Federal Funding for Flint Water Crisis ‘Just a Tiny Start’

Almost three years since lead-tainted water created a public health emergency in Flint, Michigan, the Environmental Protection Agency (EPA) has approved $100 million in federal funds for the city. Residents and activists say the aid package is insufficient. 

U.S. Sens. Debbie Stabenow (D-MI) and Gary Peters (D-MI), along with U.S. Rep. Dan Kildee (D-MI), announced the funding in a statement last week, saying this is “good news for families in Flint who have already waited far too long for their water system to be fixed.”

The money is part of the $170 million package Congress passed at the end of 2016 that activists warned wouldn’t come close to addressing the human costs associated with the manmade lead crisis.

“There’s a lot more money needed to respond to the largest public health disaster in the history of this country,” Nayyirah Shariff, director of Flint Rising, told Rewire at that time. “The human cost to this is way more than $170 million.”

Flint Mayor Karen Weaver said last year that replacing lead service lines could cost as much as $1.5 billion, and officials expect it could take up to three years to replace pipes for 18,000 to 28,000 homes. The $100 million grant is a “huge benefit” and “much needed,” Weaver said last week in an EPA statement.

“As we prepare to start the next phase of the FAST Start pipe replacement program, these funds will give us what we need to reach our goal of replacing 6,000 pipes this year and make other needed infrastructure improvements,” Weaver said. “We look forward to the continued support of the EPA and federal government.”

The EPA will immediately release $51.5 million—$20 million of which will be provided by the State of Michigan, with the rest coming from federal funds—for lead service line replacements, distribution main improvements, and corrosion control. The remaining $68.5 million in federal emergency funding will come after additional public comment and technical reviews, according to the statement.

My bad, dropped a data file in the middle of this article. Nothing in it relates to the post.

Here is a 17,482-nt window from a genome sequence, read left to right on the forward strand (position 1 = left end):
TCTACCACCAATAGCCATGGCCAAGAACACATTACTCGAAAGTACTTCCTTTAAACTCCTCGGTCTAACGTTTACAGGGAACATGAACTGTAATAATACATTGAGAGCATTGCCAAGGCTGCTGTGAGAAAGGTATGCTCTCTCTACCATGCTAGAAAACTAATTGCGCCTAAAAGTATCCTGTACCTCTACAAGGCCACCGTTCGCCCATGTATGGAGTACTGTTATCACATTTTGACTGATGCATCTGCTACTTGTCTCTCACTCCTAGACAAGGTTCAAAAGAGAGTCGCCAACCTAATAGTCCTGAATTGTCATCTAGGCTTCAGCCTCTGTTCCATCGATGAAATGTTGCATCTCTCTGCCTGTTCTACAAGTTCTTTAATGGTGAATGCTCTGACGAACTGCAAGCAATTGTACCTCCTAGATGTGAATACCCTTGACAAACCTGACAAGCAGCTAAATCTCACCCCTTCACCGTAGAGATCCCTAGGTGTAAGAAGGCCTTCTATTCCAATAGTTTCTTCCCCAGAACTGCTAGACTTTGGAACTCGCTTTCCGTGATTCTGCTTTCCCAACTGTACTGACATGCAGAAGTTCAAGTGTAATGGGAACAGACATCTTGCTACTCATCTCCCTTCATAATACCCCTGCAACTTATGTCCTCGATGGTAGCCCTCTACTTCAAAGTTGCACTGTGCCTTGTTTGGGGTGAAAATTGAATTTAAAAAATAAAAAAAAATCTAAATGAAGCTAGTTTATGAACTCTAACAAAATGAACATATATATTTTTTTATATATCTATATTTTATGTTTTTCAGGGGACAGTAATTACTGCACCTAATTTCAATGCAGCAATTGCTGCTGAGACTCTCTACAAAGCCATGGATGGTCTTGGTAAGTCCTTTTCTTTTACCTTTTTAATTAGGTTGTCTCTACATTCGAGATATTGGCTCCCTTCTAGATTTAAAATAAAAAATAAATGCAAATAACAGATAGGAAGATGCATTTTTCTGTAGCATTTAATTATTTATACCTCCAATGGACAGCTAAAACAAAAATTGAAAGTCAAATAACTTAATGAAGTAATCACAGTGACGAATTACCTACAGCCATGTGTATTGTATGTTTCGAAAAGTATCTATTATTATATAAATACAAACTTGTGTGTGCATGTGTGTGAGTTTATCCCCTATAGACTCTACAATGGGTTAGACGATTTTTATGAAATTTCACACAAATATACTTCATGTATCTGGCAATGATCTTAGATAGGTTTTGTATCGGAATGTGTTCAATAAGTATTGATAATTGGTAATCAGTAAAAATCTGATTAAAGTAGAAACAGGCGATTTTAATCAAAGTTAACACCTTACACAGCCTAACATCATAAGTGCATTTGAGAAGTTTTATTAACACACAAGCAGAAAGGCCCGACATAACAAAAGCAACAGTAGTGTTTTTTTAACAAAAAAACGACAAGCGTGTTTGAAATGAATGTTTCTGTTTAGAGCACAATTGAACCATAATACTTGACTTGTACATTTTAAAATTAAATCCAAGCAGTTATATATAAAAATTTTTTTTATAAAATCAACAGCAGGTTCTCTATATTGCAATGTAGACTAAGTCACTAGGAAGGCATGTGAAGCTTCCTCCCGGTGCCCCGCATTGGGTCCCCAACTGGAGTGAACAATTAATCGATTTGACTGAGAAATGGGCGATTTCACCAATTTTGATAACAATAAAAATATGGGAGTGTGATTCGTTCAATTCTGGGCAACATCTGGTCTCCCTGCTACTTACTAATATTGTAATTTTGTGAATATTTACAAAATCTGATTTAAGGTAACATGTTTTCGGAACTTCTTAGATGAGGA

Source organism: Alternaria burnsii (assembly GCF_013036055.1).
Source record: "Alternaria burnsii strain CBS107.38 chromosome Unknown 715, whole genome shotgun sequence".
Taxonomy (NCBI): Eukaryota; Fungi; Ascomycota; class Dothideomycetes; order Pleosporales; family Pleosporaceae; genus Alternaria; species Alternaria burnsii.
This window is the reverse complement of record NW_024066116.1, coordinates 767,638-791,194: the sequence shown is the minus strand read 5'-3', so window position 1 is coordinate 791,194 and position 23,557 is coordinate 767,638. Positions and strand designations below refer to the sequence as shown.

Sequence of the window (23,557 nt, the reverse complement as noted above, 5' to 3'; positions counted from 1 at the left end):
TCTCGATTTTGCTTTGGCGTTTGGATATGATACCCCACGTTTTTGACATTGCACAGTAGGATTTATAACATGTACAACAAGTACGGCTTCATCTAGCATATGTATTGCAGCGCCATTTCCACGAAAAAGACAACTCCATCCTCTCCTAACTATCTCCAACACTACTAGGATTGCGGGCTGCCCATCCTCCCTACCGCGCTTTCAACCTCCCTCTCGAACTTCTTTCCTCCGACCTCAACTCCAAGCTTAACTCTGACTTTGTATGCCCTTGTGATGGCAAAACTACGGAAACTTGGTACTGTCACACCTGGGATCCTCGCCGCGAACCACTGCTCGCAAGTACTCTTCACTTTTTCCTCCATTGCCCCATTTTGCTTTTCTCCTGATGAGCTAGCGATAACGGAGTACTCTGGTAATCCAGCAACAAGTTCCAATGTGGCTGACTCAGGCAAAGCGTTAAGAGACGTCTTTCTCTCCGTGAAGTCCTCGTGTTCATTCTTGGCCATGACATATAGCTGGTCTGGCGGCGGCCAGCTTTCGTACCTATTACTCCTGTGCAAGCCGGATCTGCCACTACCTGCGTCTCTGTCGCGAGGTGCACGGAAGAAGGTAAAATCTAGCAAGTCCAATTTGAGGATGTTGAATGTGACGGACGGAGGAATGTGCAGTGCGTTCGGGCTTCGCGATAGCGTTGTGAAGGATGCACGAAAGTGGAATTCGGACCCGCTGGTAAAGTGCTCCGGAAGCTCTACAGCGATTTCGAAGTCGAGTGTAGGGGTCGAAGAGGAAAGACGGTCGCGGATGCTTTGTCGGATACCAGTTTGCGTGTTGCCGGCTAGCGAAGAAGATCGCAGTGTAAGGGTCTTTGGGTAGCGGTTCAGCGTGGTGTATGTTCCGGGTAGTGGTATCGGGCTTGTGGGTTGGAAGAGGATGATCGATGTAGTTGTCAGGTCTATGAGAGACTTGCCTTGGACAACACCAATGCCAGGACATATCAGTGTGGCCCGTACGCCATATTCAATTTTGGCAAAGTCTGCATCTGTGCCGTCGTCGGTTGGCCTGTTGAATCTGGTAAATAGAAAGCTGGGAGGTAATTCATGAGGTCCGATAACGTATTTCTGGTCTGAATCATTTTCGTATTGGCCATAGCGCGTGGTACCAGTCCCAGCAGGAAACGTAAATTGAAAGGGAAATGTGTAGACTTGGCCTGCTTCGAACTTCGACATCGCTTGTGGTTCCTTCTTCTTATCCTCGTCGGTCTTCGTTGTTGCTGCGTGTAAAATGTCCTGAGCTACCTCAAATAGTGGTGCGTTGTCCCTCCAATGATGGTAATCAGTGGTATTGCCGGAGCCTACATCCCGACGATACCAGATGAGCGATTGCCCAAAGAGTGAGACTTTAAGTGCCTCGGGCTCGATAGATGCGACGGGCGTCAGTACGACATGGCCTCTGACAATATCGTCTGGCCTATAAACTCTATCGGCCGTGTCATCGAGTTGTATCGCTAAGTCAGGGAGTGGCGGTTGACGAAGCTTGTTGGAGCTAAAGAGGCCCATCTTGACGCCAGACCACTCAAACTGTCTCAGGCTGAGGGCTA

The EPA’s state revolving fund, which help with clean-up efforts, is one of the few clean water programs the Trump administration did not slash in its proposed budget for the agency.

“After a hard-fought victory to secure $100 million in assistance last year, the City of Flint will finally begin receiving funding to repair and replace the pipes,” the Michigan congressional Democrats said in their statement. “The people of Flint are strong and resilient, and we will continue to fight for the resources and assistance they need. It’s also past time for the State of Michigan to do everything in its power to meet its responsibilities to help the city recover from this man-made crisis.”

Flint’s health crisis began when state officials switched the city’s water supply in 2014 to save money. Contaminated water from the Flint River was supplied from April 2014 to October 2015, exposing the city’s residents for almost 18 months, according to a class action lawsuit  by residents seeking $722 million in damages.

Flint reverted to buying clean water from the Detroit Water and Sewerage Department in October 2015, but the 539 days of exposure had already ruined the lead service lines, hot water tanks, and other plumbing equipment.

Last month, Flint residents told Rewire that the water in many parts of the city remains smelly, foul colored, and unsafe for drinking, cooking or bathing. The people of Flint also pay among the highest water bills in the country: Residents paid $864.32 yearly for 60,000 gallons of water in 2015, almost three times the national average.

To add insult to injury, the city is planning to shut off the water supply for those who have not paid their bills. Activists protested shutoffs at City Hall last month.

The crisis has resulted in children suffering from lead poisoning and 12 people dead from Legionnaires’ disease, according to the New York Times.

For many in the largely Black, low-income city who continue to feel the devastating effects of the crisis, this funding is too little, too late. The Trump administration’s silence on the issue has not helped allay fears that there is no end in sight to the Flint water crisis.

Karina Petri, founder of the grassroots organization Project Flint, told Rewire in a phone interview that she is concerned about the money, given Flint’s corrupt government and Republican Gov. Rick Snyder’s apathy about the water poisoning.

“The funding is of concern as hundreds of millions of dollars have gone missing throughout this past year, and I worry whose hands will be in charge over this money,” she said.

Petri said the city’s pipe replacement plan does not extend to the pipes in homes that have been contaminated and continue to leech lead into tap water. “What is the plan to cover costs for individual home pipe replacement?” Petri asked.